Air strikes and gunbattles at airport now Ukraine's frontline
Two helicopters sped in low towards the gleaming airport terminal and unleashed a salvo of rockets at an unseen target behind a line of trees, sending a thick black plume of smoke billowing into the air.
Sweeping back around as shots rang up from the ground, one chopper opened fire at Donetsk airport's glass-fronted terminal where just hours earlier passengers had been boarding flights to Ukraine and abroad.
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For hours on Monday, the rattle of heavy machine gunfire and thud of explosions turned Donetsk airport into Ukraine's new frontline as government forces battled separatist fighters for control of the strategic transport hub in the east's major rebel-held city.
"It's like Chechnya down there," former miner Mikhail Rozhkov panted as he cycled up from checking on his 76-year-old father working as a garage security guard near the airport.
"They're firing rocket propelled grenades and mortars," he said. "It's terrifying".
Rozhkov said his father was safe hiding down in a basement and now he was heading home to reassure his elderly mother.
"I have to tell her dad is still fine and alive. I don't know about tomorrow though."
Scores of heavily-armed rebel fighters, some wearing Cossack hats and with long beards, had seized the airport without a shot and demanded that soldiers guarding the perimeter be withdrawn.
- 'Suddenly two explosions' -
All flights in and out were halted before the government unleashed fighter jets and heavy firepower against the insurgents after the expiry of a lunchtime ultimatum for them to leave the airport -- which had undergone a massive $900 million refurbishment for the 2012 European football championships.
"It was quiet and then suddenly two explosions and then another two -- they seemed like they had been fired from a plane," said Maksim Bakhal, a worker at a cemetery on the edge of the airport.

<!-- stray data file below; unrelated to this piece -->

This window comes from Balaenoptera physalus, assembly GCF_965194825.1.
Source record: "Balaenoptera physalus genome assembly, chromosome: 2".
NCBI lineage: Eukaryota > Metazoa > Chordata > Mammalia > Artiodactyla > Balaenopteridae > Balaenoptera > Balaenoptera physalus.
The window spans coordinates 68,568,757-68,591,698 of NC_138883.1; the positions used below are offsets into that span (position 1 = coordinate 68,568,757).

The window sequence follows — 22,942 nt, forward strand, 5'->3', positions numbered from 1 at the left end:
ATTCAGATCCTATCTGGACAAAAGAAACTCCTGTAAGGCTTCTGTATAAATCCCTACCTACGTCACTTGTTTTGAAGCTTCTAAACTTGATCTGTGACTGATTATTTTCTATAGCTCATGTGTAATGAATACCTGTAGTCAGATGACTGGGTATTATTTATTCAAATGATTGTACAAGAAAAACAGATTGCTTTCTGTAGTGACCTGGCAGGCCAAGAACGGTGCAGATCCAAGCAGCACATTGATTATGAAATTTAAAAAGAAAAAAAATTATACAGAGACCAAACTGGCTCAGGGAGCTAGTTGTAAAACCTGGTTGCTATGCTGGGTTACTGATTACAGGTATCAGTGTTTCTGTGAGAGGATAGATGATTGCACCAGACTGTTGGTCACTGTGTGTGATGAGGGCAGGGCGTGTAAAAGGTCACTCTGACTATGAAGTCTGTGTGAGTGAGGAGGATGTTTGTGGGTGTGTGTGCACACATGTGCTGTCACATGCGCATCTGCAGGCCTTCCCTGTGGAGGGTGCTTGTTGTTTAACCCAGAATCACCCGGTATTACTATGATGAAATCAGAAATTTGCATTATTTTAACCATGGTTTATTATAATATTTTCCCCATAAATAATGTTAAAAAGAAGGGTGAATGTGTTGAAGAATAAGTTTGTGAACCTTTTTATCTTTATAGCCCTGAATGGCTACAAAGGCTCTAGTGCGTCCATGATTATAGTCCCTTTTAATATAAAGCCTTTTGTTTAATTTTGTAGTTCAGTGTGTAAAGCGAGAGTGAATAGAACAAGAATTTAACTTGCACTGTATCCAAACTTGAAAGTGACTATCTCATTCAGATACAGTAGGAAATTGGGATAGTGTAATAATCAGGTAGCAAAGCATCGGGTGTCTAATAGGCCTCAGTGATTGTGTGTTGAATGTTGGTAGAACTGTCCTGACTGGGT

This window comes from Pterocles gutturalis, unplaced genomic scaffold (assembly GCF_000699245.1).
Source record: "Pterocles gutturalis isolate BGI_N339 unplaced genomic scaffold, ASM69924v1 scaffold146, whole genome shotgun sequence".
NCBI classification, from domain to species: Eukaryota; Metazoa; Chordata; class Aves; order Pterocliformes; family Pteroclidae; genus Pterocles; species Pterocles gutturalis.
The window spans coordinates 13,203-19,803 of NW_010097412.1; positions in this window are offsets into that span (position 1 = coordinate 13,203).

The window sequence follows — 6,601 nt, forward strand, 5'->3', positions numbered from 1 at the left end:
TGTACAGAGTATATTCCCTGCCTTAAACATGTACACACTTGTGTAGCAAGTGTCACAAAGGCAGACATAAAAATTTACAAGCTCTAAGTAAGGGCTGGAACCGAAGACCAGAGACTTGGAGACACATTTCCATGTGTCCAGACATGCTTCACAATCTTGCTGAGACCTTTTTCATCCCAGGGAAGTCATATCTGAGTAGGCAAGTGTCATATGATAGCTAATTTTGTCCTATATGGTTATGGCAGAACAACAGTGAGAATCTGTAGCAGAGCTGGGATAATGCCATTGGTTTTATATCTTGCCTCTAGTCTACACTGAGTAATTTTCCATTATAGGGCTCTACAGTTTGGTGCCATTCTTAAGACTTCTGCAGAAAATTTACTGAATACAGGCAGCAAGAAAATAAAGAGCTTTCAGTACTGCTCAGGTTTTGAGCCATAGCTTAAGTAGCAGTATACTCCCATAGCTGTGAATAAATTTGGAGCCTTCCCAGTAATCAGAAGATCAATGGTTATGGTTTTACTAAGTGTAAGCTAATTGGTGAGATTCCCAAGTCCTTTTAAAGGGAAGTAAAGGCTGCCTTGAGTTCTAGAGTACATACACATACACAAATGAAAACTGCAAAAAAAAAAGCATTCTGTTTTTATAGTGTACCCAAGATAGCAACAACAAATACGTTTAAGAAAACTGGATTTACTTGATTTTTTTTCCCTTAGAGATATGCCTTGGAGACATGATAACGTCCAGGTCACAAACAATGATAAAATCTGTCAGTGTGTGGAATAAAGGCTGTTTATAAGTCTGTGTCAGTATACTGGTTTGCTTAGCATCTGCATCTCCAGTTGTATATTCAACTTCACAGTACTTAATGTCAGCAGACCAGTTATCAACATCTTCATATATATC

"Then three helicopters flew over and they were shooting at them with machine guns," he said. "Then there was shooting from all sides -- with heavier weapons and cannons."
Inside the Svatoiversky convent, its golden dome glistening some few hundred metres (yards) from the airport fence, seven nuns were trapped helplessly by the fighting.
"Where can they go?" a woman in a headscarf said as a bearded priest in a black robe drove her towards the convent.
- 'Nuns are praying' -
"You want to know how the nuns are doing?" asked the priest as he returned back an hour or so later.
"They're praying, that's what they're doing."
Monday's fighting was the first time that heavy clashes roiling other towns and villages under rebel control came to Donetsk, a provincial city of one million where sprawling Soviet suburbs contrast with glitzy high rises catering to the wealthy elite.
"We can't escape a war now -- that's one hundred percent sure," said pro-Russian supporter Sergei, looking up as the sound of a jet roared overhead towards the airport.
"This is only still the beginning."
After four hours of sporadic fighting the battle seemed to subside -- at least temporarily -- but the streets around the airport remained deserted behind traffic police checkpoints.
Only groups of armed rebel fighters could be seen crouching by the road as they screamed at a car carrying an AFP journalist to get out of the area fast. Another truck of rebel fighters was soon seen heading towards the airport.
"It is still too early to say how the battle is going," a senior separatist fighter said, standing with his Kalashnikov a little further from the airport.
"We don't have any information about dead or wounded."
The fierce confrontation erupted after Ukrainian oligarch Petro Poroshenko, the winner of Sunday's crucial presidential election, vowed he would not let the separatists turn the east "into Somalia".
Poroshenko said there would be no let-up in efforts to crush the rebels but that the operation would be "more efficient".
He said he planned to make the Donbass region his first point of call after he takes over, but the insurgents say he is not welcome.
"The situation is getting worse on the ground, so it's not very smart of Poroshenko to want to come here, because people don't want to see him," said one Donetsk rebel leader Denis Pushilin.
"A dialogue is possible but only in the presence of mediators and the only possible mediator is Russia," he said, adding that the separatists had a number of conditions including a prisoner swap and withdrawal of troops from the Donbass.
by Max DELANY © 2014 AFP
Source : AFP